Critical race theory won’t be banned in the San Dieguito Union High School District — at least not yet.
Flooded with objections over a proposed revision of its “controversial issues” policy, the North County school board Thursday night struck controversial item 10f from its agenda.
The 4-0 vote to remove the issue came after Trustee Michael Allman noted that “we aren’t teaching CRT and no one is suggesting that we do so.”
Allman said it was the first time since he joined the board in December that he had been contacted by all 10 district principals on an agenda item — which could have made San Dieguito the first in the county to prohibit CRT instruction.
“And I agree with them — that we aren’t teaching CRT and we don’t have any plans to begin teaching it,” he repeated.
Sheila Mitra-Sarkar — among district residents who praised the selection of Cheryl James-Ward as new schools superintendent — credited grassroots activism for the CRT issue removal.
She said it was spearheaded by E4E — Encinitas4Equality — which used social media and emails to “mobilize people.”
“We have an incredible underground network that has developed over time to ward off harm to our teachers and students,” she said. “We need to protect our teachers who want to move the needle. We want students to ask questions and discuss topics that were never allowed to be discussed two years ago.”
But the united front of principals apparently proved pivotal.
Earlier Thursday, they wrote the school board and interim Superintendent Lucile Lynch that the original 2-year-old policy was well-crafted and didn’t need revision.
“We believe bullet points 3 and 7 more than satisfactorily address concerns regarding Critical Race Theory and any other potentially controversial topic,” the principals wrote of Board Policy 6144.
But students expressed concern and confusion about the proposed action, the letter said, and “staff members are also confused about the ramifications and implications of this proposed language beyond CRT specifically.”
The principals said the issue deserved more “time, collaboration and deliberation” and asked that it be considered a later date “that respects input from our stakeholder community and with a full [five-member] board and a new superintendent.”
The letter was signed by principals Rick Ayala (Sunset High School), Adam Camacho (San Dieguito Academy), Justin Conn (Earl Warren Middle School), Rob Coppo (Torrey Pines), Cara Dolnik (Diegueño Middle School), Kathryn Friedrichs (Oak Crest Middle School), Brett Killeen (Canyon Crest Academy), Victoria Kim (Carmel Valley Middle School), Reno Medina (La Costa Canyon High School) and Mary Anne Nuskin (Pacific Trails Middle School).
Trustee Katrina Young said she lost count after getting about 100 emails about the CRT issue.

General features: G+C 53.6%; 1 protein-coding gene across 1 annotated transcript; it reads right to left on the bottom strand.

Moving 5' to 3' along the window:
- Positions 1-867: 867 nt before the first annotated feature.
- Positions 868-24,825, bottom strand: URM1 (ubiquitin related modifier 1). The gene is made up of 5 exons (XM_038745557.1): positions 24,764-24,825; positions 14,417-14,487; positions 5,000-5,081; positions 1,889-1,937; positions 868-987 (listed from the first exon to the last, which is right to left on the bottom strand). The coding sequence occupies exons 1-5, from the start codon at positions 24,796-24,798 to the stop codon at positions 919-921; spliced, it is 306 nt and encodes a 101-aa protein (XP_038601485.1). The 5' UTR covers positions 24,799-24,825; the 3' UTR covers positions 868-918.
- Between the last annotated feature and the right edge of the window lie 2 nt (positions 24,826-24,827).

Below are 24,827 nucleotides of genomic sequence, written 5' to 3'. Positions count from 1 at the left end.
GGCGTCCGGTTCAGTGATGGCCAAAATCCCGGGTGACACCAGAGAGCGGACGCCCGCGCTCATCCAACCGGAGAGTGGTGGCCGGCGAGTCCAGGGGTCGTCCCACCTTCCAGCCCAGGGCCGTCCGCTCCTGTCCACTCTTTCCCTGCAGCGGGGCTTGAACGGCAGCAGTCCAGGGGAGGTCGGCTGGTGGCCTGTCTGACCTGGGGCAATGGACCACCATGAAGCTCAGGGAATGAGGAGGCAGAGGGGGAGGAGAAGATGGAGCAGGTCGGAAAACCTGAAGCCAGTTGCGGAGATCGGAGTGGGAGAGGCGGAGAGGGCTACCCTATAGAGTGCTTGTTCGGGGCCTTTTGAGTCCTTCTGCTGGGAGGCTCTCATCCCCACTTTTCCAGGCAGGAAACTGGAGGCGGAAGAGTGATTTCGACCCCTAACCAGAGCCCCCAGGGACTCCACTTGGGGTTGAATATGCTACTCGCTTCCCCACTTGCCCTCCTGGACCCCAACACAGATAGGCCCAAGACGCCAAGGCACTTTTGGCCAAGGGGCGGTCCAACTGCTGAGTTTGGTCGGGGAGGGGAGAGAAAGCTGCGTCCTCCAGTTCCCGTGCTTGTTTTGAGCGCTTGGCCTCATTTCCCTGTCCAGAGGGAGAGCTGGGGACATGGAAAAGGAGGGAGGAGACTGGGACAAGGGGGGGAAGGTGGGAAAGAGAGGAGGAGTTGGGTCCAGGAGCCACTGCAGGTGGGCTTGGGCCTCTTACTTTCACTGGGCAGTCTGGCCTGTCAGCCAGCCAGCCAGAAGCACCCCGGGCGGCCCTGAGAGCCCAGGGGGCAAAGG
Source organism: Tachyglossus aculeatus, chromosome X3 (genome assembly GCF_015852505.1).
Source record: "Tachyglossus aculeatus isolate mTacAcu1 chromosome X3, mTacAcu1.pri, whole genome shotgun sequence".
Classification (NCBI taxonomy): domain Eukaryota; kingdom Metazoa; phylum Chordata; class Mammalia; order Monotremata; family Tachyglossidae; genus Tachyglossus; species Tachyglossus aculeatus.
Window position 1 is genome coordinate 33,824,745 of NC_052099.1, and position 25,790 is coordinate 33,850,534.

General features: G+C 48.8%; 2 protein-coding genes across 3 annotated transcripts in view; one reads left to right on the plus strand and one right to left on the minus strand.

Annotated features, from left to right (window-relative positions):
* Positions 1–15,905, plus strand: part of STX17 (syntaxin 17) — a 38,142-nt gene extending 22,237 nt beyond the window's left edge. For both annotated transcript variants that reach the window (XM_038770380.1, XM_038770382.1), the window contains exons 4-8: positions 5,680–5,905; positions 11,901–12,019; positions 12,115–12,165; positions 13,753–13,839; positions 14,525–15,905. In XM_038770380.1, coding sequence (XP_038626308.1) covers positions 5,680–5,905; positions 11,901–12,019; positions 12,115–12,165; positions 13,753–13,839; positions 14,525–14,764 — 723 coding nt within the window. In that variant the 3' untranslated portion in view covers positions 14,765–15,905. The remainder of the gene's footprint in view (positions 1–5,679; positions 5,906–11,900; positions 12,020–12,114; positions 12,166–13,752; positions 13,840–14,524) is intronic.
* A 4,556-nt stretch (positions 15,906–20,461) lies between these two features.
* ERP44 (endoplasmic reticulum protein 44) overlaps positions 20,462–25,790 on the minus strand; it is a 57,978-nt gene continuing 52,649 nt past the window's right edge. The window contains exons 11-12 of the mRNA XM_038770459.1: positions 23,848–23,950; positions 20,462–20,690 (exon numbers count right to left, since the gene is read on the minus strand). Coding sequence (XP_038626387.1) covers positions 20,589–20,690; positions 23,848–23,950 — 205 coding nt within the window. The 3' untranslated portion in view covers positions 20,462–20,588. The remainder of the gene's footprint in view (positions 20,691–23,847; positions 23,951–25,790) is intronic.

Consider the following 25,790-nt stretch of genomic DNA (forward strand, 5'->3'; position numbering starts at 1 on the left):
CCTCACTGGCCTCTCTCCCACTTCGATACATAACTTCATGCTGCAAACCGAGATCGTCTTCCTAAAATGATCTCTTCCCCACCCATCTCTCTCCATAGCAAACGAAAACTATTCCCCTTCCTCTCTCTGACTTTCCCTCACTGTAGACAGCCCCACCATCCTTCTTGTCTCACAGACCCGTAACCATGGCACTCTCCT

“I do believe that talking about race and racism is a very important topic inside a classroom,” she said. “I don’t see the language as presented as representing what I think we hope to do.”
One trustee faulted the proposed revision for not defining CRT.
“To be honest, it created a lot of chaos,” she said. “As a result, I don’t want anyone to feel they’re being personally attacked. … The last thing we want to do is create misunderstanding in a board policy.”
Later, Trustee Melisse Mosse bemoaned the polarization, anger and mistrust sparked by the issue.
“And a lot of fear,” she said. “And I know we’ve all been through trauma — many much more than I. No one else is an expert on someone else’s experience.”
Mosse, taking part from home in a virtual board meeting, added: “If you don’t look like me, I’m still your sister. …. You are beloved and put on this earth to be heard and respected. … I am truly sorry from the bottom of my heart for all the hurt that you’ve experienced.”
Later in the evening, the board voted 3-1 to formally hire Cheryl James-Ward as district superintendent — thought to be the second black female schools chief in San Diego County history (after San Diego Unified’s Bertha Pendleton in the 1990s).
The dissenter was Trustee Young, who praised James-Ward as intelligent, accomplished and competent but didn’t explain why she opposed her except to say it was in the “district’s best interests.”
“I’ve been asked by others about [earlier votes against James-Ward] … and what I’ve shared is I don’t feel comfortable sharing my reasons for that vote until I’ve had a chance to talk to Dr. Ward herself.”
Young nevertheless said she wanted “nothing but her success.”
Asked why Young voted against the 44-month, $280,000 contract for James-Ward, an activist parent told Times of San Diego that teacher-endorsed Young considered the veteran educator “lukewarm” on labor unions.
The parent said James-Ward didn’t support a “whitewashed union” — one led by White teachers.
In her thank-you remarks, and also a pre-recorded video introduction, James-Ward mentioned none of this.
Instead, she said: “Together we move forward.”